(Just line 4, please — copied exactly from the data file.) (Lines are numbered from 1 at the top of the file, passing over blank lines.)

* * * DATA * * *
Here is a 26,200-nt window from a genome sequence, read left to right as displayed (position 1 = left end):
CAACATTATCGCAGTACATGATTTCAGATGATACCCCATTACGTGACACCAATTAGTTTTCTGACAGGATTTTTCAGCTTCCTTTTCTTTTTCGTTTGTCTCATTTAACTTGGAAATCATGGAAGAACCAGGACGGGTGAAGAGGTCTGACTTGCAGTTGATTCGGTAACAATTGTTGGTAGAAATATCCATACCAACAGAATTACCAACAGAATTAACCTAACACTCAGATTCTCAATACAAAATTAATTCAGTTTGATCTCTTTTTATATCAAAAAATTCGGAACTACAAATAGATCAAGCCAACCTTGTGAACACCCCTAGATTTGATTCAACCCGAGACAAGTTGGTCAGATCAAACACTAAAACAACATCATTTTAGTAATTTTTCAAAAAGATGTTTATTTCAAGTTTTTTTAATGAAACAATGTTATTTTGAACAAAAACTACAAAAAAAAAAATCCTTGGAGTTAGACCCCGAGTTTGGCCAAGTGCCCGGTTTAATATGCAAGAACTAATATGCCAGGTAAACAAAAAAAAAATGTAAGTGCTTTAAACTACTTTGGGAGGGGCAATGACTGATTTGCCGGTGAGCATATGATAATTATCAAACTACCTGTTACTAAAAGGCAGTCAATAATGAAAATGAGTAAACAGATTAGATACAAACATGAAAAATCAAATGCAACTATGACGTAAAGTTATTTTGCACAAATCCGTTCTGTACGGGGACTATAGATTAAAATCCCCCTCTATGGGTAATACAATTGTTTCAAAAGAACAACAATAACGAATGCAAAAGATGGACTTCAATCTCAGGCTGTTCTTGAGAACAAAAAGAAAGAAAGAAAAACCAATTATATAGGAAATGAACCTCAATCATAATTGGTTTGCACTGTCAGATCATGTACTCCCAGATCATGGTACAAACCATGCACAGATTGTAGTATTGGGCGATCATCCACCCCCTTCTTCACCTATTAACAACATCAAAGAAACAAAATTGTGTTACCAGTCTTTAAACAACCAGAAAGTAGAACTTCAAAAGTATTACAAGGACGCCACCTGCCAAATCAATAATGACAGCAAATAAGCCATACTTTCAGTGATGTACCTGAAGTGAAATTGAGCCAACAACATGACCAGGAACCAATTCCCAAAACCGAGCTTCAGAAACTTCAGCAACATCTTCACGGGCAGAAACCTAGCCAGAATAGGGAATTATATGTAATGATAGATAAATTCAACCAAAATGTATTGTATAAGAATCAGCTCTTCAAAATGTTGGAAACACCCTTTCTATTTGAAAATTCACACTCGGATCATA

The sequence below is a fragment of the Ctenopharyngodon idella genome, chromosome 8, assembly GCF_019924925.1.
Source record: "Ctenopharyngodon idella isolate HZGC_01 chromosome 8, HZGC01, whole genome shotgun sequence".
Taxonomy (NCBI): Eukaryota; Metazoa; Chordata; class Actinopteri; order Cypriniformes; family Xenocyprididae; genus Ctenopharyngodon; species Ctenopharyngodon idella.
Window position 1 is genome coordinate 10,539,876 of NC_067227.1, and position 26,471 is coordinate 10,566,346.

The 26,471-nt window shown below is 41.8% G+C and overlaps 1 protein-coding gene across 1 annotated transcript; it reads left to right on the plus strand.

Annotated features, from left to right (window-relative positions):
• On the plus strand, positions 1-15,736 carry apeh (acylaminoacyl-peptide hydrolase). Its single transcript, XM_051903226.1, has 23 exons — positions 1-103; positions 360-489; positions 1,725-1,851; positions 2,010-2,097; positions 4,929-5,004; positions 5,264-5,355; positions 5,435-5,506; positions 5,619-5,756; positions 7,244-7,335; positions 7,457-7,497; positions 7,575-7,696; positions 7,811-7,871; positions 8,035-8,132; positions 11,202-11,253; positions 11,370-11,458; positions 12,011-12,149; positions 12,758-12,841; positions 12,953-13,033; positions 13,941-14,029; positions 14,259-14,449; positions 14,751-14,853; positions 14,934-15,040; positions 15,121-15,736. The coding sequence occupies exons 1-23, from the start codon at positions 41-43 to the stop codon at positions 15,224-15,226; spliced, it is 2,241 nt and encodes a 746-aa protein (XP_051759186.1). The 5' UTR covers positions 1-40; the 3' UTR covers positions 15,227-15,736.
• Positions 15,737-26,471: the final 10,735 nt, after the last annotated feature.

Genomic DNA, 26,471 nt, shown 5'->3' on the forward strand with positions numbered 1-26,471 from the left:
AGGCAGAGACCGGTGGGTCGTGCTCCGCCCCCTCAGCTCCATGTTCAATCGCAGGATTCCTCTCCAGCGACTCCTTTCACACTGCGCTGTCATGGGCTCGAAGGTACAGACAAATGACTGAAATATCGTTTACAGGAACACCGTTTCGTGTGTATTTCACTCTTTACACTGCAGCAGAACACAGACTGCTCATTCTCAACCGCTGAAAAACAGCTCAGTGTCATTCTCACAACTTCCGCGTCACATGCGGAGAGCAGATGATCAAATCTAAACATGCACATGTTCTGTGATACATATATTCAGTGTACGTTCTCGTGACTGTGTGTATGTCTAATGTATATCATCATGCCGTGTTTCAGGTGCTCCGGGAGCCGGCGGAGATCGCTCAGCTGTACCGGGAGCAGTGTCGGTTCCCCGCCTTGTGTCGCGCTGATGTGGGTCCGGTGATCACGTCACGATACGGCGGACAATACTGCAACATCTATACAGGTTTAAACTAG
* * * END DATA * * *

Source record: "Ctenopharyngodon idella isolate HZGC_01 chromosome 8, HZGC01, whole genome shotgun sequence".